Every so often, we’ll hear from a potential client that their website is just … so … slow.
Whether it starts loading and hangs mid-way through the process, or just seems to take a long time to load anything, a slow website isn’t just annoying to your users – it can legitimately hurt your bottom line.
Consider this. According to KISSmetrics, a digital marketing and analytics service, a 1 second delay in page response can result in a 7% reduction in conversions. That’s huge. If you run an e-commerce site with a poor loading time, you could be leaving serious money on the table.
In fact, if your site doesn’t load within 10 seconds, your users are almost guaranteed to leave and do something else. According to Jakob Nielsen of the Nielsen Norman Group:
10 seconds keeps the user’s attention. From 1–10 seconds, users definitely feel at the mercy of the computer and wish it was faster, but they can handle it. After 10 seconds, they start thinking about other things, making it harder to get their brains back on track once the computer finally does respond.
A 10-second delay will often make users leave a site immediately. And even if they stay, it’s harder for them to understand what’s going on, making it less likely that they’ll succeed in any difficult tasks.
And to think we all used to live with dial-up Internet. Wow.
Common sense can help you understand why faster sites have a better conversion rate, but if you want to dig into the stats, check out this infographic by WebpageFX.
But there’s more. Faster sites are actually more likely to be promoted in search results. While there’s been some questions about the direct correlation, Google has said that site speed is a ranking factor they look at in their algorithm. And just like with secure sites, it’s not just worth doing just because Google says to — it’s also a best practice.
So if your site is loading slower than you’d like, or you want to find low-hanging fruit to increase your conversions, what can you do?
Here are three ways to speed up your website.
Over time, it’s likely your site has grown in both functionality and size.
If you’re using WordPress, you’ve probably checked out a few plugins to see if they could help. Maybe they did, maybe they didn’t – but you’ve probably got something running you don’t need.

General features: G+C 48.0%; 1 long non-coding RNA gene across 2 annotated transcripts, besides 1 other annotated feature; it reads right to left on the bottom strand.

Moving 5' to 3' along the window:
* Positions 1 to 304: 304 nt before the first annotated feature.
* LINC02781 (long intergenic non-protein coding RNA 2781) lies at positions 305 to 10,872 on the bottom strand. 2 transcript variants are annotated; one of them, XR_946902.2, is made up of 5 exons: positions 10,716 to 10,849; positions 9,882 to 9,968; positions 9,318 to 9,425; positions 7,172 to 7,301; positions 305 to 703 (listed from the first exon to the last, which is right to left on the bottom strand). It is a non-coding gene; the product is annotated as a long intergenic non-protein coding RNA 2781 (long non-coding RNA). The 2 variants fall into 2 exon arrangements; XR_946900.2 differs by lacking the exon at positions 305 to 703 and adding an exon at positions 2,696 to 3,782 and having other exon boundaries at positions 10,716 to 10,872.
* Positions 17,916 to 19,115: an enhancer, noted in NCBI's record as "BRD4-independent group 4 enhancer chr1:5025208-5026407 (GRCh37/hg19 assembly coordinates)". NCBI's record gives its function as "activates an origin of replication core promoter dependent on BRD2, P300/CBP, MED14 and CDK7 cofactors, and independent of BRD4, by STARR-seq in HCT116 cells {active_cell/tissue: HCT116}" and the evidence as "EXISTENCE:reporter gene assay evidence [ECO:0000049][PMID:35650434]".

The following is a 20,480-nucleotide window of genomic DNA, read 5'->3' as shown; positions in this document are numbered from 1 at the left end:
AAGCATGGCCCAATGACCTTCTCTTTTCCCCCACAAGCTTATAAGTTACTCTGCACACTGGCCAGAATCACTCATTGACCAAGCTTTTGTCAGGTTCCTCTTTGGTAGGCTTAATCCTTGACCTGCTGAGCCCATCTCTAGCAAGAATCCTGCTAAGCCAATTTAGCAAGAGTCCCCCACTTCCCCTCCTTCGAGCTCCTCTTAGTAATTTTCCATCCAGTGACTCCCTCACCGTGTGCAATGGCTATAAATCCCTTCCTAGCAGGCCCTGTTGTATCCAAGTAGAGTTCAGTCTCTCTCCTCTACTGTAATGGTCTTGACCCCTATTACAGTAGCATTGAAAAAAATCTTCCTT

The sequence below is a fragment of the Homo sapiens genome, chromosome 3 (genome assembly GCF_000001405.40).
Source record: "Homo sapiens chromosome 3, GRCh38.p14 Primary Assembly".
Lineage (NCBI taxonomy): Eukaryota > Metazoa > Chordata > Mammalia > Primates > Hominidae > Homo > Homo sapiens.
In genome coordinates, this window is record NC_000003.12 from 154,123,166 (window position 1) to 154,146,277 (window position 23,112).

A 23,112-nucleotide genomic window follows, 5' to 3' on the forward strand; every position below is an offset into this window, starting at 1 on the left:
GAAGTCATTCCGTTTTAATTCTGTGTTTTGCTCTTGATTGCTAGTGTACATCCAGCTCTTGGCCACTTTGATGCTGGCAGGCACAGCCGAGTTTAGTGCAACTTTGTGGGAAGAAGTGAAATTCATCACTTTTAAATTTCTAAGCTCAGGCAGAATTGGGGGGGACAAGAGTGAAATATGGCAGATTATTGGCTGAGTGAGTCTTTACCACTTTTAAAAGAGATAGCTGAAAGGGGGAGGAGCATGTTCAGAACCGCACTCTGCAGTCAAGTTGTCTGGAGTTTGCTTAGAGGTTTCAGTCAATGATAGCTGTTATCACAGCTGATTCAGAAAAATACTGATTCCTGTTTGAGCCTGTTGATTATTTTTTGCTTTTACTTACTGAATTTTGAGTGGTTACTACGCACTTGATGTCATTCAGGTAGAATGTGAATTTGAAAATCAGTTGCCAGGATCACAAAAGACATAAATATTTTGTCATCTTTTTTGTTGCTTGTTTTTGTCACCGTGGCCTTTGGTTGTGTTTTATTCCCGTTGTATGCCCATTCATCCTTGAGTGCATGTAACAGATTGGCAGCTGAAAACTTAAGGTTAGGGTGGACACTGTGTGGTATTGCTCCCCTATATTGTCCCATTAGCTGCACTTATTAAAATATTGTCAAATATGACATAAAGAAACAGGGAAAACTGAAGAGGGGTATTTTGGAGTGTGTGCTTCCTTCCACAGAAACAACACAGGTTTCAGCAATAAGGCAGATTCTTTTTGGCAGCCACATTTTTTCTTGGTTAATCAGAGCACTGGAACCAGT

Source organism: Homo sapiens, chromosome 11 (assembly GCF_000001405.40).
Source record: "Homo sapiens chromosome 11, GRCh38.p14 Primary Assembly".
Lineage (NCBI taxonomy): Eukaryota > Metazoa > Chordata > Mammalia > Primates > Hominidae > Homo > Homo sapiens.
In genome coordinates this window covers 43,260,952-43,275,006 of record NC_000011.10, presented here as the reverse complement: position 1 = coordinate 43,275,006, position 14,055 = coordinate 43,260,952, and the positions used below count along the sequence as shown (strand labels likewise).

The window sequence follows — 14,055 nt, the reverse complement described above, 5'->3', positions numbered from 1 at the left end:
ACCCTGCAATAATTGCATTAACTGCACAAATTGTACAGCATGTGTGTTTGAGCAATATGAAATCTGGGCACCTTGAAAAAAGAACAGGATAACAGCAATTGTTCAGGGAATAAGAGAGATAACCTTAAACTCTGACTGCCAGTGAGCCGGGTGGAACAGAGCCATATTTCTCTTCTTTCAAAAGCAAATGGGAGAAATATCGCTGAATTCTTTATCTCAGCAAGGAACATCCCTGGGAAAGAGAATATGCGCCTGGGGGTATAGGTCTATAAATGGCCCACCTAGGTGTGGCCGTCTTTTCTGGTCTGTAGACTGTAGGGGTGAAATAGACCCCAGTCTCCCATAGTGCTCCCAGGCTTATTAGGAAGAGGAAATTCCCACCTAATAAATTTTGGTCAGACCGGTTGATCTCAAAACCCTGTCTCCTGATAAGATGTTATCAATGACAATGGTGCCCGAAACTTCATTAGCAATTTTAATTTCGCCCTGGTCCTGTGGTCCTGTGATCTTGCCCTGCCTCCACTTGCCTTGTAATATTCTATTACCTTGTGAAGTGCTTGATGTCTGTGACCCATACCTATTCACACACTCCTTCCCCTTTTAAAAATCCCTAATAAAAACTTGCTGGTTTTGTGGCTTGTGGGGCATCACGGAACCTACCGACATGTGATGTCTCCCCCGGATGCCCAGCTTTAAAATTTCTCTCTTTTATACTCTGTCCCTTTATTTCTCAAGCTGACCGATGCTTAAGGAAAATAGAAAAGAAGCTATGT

Get rid of it. If it’s not doing anything, deactivate it. Delete it. Remove it from your website.
Any additional scripts or code or unused functionality on your site can slow down the entire experience. If it’s not being used, it shouldn’t be there.
If you’re running ads from multiple ad networks, simplify and use one. If you have a lot of social media integrations, consider cutting them down to what you really need to promote.
If it’s not obvious to you what the problems are, there are plenty of tools at your disposal.
We’ve talked previously about the Pingdom Website Speed Test: start there. Using their Waterfall layout, you can see the elements loading on your site, the order they load in, and how long each takes to load. This gives you great idea of what’s taking a long time to load and what to fix first. If there’s any files that can’t be loaded (missing images, third-party plugins, etc.), it’ll also list them – fix those.
You can also see the file size of each item that loads on your site, so if you have large images or videos, you may consider compressing them to a smaller size or hosting on a third-party site.
Google also provides a PageSpeed Insights tool, which analyzes your site and makes recommendations on improving site speed. And not only does it make grade your desktop site, but it also looks at your mobile (responsive) site and makes suggestions as well.
Thankfully, it’s becoming rarer that I tell a potential client that they’re using a cheap web host, but it still happens.
Your hosting still has a huge effect on your site speed. If you’re on a shared server that isn’t managed correctly, your site will be affected by the other sites on that server. If the server response time is poor, it can hurt your load time. If your server seems to go down with some regularity (and it’s not your fault), you should move web hosts.